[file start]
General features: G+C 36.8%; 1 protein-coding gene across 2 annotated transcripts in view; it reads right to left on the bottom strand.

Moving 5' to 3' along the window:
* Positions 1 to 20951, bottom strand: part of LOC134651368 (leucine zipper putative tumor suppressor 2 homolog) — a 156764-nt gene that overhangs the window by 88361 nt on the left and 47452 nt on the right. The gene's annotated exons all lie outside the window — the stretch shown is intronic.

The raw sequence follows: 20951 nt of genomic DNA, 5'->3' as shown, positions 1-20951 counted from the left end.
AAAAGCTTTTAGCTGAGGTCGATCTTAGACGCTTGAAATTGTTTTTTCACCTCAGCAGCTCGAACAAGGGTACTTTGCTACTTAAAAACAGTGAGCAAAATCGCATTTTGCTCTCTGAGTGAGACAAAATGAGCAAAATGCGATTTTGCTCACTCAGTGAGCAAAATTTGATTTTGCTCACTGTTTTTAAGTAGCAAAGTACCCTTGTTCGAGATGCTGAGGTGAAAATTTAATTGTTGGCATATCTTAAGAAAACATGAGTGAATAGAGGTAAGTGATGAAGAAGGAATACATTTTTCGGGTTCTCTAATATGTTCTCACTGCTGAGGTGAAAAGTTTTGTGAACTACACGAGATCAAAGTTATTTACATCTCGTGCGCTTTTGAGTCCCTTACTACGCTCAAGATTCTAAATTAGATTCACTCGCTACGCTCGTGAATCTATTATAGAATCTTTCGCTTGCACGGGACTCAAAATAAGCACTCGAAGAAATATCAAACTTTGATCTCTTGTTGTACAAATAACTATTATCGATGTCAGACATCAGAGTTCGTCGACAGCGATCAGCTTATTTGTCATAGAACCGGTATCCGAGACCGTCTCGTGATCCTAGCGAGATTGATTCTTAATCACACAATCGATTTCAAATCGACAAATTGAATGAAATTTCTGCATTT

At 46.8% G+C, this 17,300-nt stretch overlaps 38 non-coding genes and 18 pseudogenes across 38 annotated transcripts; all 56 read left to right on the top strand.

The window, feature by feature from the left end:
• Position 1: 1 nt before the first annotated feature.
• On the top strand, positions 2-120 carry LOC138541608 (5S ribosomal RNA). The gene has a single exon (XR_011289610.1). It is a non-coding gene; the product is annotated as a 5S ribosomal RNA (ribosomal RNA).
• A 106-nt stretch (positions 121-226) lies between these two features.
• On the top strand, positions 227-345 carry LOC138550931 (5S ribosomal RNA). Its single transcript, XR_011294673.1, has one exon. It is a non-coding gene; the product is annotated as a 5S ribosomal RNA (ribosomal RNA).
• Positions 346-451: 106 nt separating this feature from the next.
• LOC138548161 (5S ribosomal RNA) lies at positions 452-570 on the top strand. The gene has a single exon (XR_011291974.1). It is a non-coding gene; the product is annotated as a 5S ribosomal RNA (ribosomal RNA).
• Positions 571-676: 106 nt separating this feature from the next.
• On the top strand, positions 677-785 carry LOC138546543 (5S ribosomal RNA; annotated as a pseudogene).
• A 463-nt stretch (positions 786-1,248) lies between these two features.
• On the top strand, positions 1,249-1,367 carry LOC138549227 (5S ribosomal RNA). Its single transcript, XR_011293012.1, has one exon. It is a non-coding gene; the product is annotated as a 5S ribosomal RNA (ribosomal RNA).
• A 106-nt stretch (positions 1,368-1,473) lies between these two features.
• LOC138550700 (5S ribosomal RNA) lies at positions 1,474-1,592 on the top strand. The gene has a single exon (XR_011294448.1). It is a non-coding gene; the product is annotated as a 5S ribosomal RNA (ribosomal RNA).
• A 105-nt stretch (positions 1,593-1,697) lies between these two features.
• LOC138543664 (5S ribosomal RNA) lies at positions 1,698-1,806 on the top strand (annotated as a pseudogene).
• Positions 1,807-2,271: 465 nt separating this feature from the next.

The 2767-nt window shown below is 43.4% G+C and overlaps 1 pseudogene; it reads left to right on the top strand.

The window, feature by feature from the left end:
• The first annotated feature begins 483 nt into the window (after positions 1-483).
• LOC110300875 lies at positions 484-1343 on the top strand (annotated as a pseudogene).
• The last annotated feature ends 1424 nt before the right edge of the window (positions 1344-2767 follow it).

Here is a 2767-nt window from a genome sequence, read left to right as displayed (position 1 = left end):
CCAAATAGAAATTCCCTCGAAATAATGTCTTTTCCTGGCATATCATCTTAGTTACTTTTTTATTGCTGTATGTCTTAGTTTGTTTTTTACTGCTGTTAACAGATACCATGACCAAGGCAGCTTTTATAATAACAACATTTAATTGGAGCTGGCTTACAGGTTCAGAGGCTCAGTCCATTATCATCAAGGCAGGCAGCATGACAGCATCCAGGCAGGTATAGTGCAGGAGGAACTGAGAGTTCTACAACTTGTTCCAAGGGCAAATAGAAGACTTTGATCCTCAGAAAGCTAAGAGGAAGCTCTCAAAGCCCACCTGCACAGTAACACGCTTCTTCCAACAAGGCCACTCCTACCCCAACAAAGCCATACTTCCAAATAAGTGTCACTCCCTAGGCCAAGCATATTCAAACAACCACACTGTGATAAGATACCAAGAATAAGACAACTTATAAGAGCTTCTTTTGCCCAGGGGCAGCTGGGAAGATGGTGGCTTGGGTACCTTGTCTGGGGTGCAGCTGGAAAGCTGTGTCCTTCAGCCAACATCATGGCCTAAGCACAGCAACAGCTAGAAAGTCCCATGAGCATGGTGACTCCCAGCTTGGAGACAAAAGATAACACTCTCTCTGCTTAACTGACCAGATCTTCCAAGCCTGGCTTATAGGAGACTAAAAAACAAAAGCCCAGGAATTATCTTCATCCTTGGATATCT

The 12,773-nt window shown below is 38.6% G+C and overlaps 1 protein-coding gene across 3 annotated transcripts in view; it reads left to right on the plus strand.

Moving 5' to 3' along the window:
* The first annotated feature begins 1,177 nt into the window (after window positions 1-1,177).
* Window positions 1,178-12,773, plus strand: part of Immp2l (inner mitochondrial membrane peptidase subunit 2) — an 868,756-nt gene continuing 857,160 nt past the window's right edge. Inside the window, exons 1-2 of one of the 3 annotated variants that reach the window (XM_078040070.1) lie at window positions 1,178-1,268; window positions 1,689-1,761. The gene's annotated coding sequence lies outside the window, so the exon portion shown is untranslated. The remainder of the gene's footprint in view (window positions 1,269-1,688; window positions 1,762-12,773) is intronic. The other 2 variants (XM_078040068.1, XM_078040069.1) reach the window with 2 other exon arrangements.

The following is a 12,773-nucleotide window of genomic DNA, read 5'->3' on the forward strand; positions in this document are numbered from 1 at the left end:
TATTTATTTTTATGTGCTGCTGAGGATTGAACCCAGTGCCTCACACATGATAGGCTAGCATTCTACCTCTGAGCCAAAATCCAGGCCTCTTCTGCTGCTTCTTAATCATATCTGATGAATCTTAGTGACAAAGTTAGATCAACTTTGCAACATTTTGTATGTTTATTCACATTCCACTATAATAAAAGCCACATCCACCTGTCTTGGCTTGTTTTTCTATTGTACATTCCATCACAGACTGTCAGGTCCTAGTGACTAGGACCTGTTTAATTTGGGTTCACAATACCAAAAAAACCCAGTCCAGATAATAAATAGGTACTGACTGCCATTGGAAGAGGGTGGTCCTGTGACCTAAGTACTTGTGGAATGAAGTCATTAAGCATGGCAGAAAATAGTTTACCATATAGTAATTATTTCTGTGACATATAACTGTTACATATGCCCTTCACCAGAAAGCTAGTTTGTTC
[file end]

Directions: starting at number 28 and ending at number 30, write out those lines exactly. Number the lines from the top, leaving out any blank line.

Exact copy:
Here is a 2767-nt window from a genome sequence, read left to right as displayed (position 1 = left end):
CCAAATAGAAATTCCCTCGAAATAATGTCTTTTCCTGGCATATCATCTTAGTTACTTTTTTATTGCTGTATGTCTTAGTTTGTTTTTTACTGCTGTTAACAGATACCATGACCAAGGCAGCTTTTATAATAACAACATTTAATTGGAGCTGGCTTACAGGTTCAGAGGCTCAGTCCATTATCATCAAGGCAGGCAGCATGACAGCATCCAGGCAGGTATAGTGCAGGAGGAACTGAGAGTTCTACAACTTGTTCCAAGGGCAAATAGAAGACTTTGATCCTCAGAAAGCTAAGAGGAAGCTCTCAAAGCCCACCTGCACAGTAACACGCTTCTTCCAACAAGGCCACTCCTACCCCAACAAAGCCATACTTCCAAATAAGTGTCACTCCCTAGGCCAAGCATATTCAAACAACCACACTGTGATAAGATACCAAGAATAAGACAACTTATAAGAGCTTCTTTTGCCCAGGGGCAGCTGGGAAGATGGTGGCTTGGGTACCTTGTCTGGGGTGCAGCTGGAAAGCTGTGTCCTTCAGCCAACATCATGGCCTAAGCACAGCAACAGCTAGAAAGTCCCATGAGCATGGTGACTCCCAGCTTGGAGACAAAAGATAACACTCTCTCTGCTTAACTGACCAGATCTTCCAAGCCTGGCTTATAGGAGACTAAAAAACAAAAGCCCAGGAATTATCTTCATCCTTGGATATCT

The 12,773-nt window shown below is 38.6% G+C and overlaps 1 protein-coding gene across 3 annotated transcripts in view; it reads left to right on the plus strand.